Film Review: Made in Dagenham


If you like ‘feel good’ films this is for you.  Leaving a cinema feeling both entertained and optimistic is rare enough, and this film scores highly on both points.

In 1968 there were 55,000 working at Ford’s massive plant in east London. One of them is machinist Rita O’Grady, who makes seat covers with 156 other women at the Dagenham factory. Thinking that women won’t cause trouble, management regrades them as ‘unskilled’.

The Belfast police mutiny of 1907


During the 1907 Dock strike in Belfast there was a police mutiny involving 70% of the Belfast police.  In this article John Gray argues that "When we look at the 1907 Dock Strike in Belfast and the police mutiny of the same year simple myths begin to evaporate. We find unskilled workers, mainly Protestant, fighting the employers, many their future leaders in the UVF, we find policemen, many Protestant, mutinying, we find the Independent Orangemen mustering hundreds of Protestant workers under a platform asking Protestants as Irishmen to play their part in the development of Ireland as a nation." The article is from Anarchy No 6, published in London in 1970

Dublin protest to meet returning TDs


September 29th sees the politicians return to 'work' after their summer holidays.  We'll be there to meet them with our 'Make The Rich Pay' protest.  

HSE & Health Service National Partnership Forum payments - The cost of 'partnership'


Many trade union activists have known for years that “social partnership” comes at a huge price for union independence and the ability of trade unions to defend the interest of their members. The myth that government and employers on one side and workers on the other side have some form of common interest has been peddled for over twenty years.  This has resulted in a trade union movement whose leadership seems incapable of independent thought and whose membership has been browbeaten into accepting pay cuts, ‘pension levies’ and various attacks on our working conditions and living standards over the past couple of years.

Perth Train Drivers forced to take wildcat strike action


Perth public transport system in Western Australia was brought to a standstill last Friday after 97 drivers rang in sick.  Commuters suffered long delays and the much anticipated football match between Freemantle Dockers and Brisbane was disrupted by the action.

Haiku for the Trade Union Fightback 2009 - 2010


The erosion of a democratic structure of the Unions has lead to a greater ability by the leadership to exert control over the Union.  Where there were assemblies of workers – arguments can be had and positions taken – but thanks to over 23 years of partnership – you don’t have them in many workplaces.   So where you had functioning branch structures it was possible to explore and debate ideas over the strike process.

Electricians at St James hospital strike against outsourcing


Technical Engineering and Electrical Union (TEEU) members at St James are on strike today against management breaking agreed procedures in out sourcing work that includes the resetting and repair of fire alarms.  The electricians have already held two half day stoppages with todays actions following the failure to reach agreement at the Labour Relations Commission last week.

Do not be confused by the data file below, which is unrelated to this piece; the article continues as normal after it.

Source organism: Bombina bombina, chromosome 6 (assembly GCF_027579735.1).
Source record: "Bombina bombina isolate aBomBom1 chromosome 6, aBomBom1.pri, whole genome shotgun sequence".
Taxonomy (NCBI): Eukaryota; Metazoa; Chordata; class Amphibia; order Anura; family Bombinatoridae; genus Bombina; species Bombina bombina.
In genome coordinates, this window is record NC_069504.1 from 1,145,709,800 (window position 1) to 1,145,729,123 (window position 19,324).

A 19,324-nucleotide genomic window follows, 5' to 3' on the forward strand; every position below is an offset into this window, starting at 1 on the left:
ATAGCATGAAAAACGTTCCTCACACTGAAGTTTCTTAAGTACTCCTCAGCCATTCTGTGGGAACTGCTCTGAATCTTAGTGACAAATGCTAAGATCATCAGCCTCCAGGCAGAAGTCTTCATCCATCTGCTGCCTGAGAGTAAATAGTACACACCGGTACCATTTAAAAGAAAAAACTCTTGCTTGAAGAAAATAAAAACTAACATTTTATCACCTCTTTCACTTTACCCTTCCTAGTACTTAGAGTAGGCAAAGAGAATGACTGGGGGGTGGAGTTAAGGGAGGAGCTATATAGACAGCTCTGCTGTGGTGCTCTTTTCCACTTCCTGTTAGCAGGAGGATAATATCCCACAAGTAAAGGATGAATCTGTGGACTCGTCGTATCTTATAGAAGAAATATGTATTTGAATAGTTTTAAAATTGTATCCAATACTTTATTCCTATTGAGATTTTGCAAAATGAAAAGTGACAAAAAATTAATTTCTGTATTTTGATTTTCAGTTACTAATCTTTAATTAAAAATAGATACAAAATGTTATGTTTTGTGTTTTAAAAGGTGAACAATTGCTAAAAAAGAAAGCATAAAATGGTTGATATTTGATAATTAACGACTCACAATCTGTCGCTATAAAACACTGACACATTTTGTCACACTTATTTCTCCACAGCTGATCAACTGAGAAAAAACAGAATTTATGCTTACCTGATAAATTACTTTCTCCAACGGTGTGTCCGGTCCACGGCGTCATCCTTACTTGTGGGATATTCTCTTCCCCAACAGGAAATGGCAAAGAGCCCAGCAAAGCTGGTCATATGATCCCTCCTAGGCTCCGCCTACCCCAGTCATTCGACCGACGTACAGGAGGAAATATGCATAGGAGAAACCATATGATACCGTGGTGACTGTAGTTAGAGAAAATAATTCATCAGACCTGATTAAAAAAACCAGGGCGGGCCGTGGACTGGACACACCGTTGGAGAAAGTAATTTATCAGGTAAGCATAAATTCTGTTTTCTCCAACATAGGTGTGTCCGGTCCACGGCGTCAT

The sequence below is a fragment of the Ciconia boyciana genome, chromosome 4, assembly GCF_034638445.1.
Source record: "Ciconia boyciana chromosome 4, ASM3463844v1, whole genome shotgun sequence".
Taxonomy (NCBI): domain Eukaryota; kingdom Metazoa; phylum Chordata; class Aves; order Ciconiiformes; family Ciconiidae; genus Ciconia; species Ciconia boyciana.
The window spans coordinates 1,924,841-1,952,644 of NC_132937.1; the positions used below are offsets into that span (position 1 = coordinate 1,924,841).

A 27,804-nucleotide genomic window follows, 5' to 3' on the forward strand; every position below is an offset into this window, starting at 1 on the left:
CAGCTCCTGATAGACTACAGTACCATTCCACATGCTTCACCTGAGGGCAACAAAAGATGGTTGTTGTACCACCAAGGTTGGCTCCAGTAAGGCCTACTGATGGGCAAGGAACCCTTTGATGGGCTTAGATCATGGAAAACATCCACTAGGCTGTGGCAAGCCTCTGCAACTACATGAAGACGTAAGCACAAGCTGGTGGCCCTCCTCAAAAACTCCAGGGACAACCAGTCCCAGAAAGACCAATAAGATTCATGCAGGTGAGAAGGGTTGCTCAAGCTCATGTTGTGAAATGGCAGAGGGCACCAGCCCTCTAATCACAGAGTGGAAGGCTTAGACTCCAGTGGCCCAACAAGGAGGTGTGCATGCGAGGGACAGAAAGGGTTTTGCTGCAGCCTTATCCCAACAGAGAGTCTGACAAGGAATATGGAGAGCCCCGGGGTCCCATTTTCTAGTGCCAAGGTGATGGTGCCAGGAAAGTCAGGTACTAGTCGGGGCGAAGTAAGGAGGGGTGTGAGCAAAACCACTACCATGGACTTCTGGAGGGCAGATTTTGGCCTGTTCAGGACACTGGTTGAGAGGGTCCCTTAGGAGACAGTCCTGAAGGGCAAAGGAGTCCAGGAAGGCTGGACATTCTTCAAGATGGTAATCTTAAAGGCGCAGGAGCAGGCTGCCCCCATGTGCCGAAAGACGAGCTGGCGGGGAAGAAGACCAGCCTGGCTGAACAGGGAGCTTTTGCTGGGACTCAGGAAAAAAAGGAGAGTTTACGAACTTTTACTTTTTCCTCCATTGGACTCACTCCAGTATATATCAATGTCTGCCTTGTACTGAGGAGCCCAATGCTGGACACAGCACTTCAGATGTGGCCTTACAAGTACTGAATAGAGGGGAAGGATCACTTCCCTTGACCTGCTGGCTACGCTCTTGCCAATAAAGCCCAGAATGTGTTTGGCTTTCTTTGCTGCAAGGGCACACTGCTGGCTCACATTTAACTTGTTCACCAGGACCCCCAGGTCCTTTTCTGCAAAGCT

Bray: rally for Connolly Shoes strikers


MANDATE Trade Union is hosting a support rally for four of their members who were dismissed by their employer without any notice, just cause and without compensation. Their employer, Connolly Shoes in Dun Laoghaire has closed its doors to the workers so the union is hosting the rally at an another shop belonging to the employer, Connolly’s Footwear in Bray. 

The rally will take place at Connolly Footwear, 2 Quinsboro Road, Bray, Co. Wicklow, at 1:00 p.m. Friday, 9 July 2010.

Faceless Resistance, Precarity and union organising - a reply to Andrew Flood


In Issue 1 of the Irish Anarchist Review, Andrew Flood put forward a critique ('Capitalist crisis and union resistance in Ireland') of two of the other articles in the same magazine, my article on Faceless Resistance and James R's interview with Alex Foti. His critique centers around the experience of the radical left in Ireland around workplace organising since the anti-globalisation movement and the experience of workplace activism since the economic crisis. In his article he attacks what he sees as an unbalanced concern with marginal sectors of employment on the part of the radical left since the turn of the century. He argues that the experience of the crisis shows that radical efforts to organise 'precarious' workers do not pay off. Instead, radicals should focus on organising where there is a greater chance of having a serious influence - i.e. within large mainstream trade unions.

After Croke Park: what to do now? - facing reality in our unions


In mid-June the Irish Congress of Trade Unions Public Services Committee voted to accept the ‘Croke Park deal’. ‘Social partnership’, presumed dead and buried when the government unilaterally imposed pay cuts on public sector workers in the December ’09 budget, was revived and given a new lease of life. But this is ‘social partnership’ with a difference. Instead of the union leadership believing that ‘partnership’ gives them some input into government policy (as they have wrongly thought for the past 20 years), all they can now offer in its defence is that this is the “least worst deal” and that “it’s better to be inside the tent than outside.”

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